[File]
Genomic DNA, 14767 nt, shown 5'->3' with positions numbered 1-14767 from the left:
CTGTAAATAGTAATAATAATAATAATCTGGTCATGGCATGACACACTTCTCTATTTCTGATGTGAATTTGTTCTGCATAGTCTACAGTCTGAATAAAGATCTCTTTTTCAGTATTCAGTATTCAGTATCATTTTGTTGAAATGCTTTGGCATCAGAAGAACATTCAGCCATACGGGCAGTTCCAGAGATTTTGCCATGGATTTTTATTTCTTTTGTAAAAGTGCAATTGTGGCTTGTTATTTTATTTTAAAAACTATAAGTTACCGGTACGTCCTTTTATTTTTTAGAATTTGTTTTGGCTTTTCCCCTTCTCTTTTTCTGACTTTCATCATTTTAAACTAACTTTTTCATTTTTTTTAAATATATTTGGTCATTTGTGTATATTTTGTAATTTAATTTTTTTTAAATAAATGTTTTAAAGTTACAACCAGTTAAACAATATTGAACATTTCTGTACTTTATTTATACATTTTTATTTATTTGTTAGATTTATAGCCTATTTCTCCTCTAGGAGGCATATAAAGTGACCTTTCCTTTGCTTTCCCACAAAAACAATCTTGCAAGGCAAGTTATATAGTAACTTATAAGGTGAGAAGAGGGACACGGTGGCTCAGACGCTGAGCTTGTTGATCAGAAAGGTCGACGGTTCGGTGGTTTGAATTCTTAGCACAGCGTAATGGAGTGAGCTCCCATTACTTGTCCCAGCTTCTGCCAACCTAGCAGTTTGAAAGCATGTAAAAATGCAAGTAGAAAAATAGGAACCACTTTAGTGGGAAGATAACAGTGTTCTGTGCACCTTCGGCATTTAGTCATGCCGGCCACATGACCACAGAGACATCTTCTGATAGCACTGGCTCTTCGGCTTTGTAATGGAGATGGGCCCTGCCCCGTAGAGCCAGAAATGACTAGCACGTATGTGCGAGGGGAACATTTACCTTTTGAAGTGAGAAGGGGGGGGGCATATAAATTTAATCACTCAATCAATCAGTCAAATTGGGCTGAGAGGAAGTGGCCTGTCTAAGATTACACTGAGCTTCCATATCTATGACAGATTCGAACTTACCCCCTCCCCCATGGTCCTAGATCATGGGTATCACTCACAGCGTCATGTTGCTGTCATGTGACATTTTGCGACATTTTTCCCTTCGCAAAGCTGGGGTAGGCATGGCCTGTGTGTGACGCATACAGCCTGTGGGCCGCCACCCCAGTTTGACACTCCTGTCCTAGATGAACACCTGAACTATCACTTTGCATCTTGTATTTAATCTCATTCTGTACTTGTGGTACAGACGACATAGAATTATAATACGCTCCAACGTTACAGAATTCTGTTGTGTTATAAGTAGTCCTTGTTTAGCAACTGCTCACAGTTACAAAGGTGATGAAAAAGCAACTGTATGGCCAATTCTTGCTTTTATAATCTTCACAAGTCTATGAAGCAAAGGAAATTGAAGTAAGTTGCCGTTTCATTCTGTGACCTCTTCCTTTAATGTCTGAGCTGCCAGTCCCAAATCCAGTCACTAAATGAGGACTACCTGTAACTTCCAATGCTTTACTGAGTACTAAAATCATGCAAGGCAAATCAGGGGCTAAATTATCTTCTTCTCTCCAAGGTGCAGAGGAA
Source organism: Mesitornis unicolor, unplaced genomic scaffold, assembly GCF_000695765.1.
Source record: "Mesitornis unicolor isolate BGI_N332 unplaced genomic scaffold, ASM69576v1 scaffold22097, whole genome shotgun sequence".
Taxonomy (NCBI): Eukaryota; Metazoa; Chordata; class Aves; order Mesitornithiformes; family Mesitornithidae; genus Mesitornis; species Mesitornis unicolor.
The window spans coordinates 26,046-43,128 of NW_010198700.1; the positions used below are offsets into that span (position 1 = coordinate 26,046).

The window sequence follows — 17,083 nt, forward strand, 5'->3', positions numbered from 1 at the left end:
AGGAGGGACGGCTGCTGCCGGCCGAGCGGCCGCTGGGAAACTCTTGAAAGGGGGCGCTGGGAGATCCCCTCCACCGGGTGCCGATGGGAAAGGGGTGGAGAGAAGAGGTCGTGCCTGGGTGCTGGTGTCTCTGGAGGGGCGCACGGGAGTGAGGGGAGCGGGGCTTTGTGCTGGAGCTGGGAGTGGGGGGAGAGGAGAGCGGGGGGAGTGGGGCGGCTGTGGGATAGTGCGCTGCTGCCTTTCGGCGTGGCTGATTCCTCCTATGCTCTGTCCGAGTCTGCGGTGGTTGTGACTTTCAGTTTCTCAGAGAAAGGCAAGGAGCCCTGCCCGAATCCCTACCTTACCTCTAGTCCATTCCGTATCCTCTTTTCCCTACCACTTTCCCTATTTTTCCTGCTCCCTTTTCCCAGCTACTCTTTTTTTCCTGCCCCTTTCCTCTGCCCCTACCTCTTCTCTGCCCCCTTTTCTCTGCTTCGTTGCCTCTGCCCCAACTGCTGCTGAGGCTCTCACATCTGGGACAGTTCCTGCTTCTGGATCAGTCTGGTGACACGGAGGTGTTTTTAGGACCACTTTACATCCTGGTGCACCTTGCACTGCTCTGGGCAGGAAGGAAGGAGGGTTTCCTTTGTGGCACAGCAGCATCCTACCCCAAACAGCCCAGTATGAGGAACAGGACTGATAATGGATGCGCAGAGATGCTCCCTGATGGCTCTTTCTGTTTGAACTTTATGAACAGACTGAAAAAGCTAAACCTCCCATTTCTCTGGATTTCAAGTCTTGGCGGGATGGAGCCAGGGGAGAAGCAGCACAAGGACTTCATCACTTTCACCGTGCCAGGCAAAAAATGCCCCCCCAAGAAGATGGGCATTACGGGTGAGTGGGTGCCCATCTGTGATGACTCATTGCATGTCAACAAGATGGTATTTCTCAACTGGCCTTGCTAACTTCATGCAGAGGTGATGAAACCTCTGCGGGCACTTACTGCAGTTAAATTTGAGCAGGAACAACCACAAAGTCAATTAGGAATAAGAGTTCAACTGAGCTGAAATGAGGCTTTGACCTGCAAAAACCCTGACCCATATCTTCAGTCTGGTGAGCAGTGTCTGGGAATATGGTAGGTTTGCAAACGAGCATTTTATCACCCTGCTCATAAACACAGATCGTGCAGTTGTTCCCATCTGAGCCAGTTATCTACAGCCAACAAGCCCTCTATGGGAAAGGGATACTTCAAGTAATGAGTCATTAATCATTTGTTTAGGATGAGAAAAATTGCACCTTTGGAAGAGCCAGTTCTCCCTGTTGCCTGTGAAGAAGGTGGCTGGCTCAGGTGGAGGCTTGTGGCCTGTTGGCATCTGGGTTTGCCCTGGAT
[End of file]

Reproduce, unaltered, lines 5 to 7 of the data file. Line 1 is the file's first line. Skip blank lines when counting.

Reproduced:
Taxonomy (NCBI): Eukaryota; Metazoa; Chordata; class Aves; order Mesitornithiformes; family Mesitornithidae; genus Mesitornis; species Mesitornis unicolor.
The window spans coordinates 26,046-43,128 of NW_010198700.1; the positions used below are offsets into that span (position 1 = coordinate 26,046).

The window sequence follows — 17,083 nt, forward strand, 5'->3', positions numbered from 1 at the left end: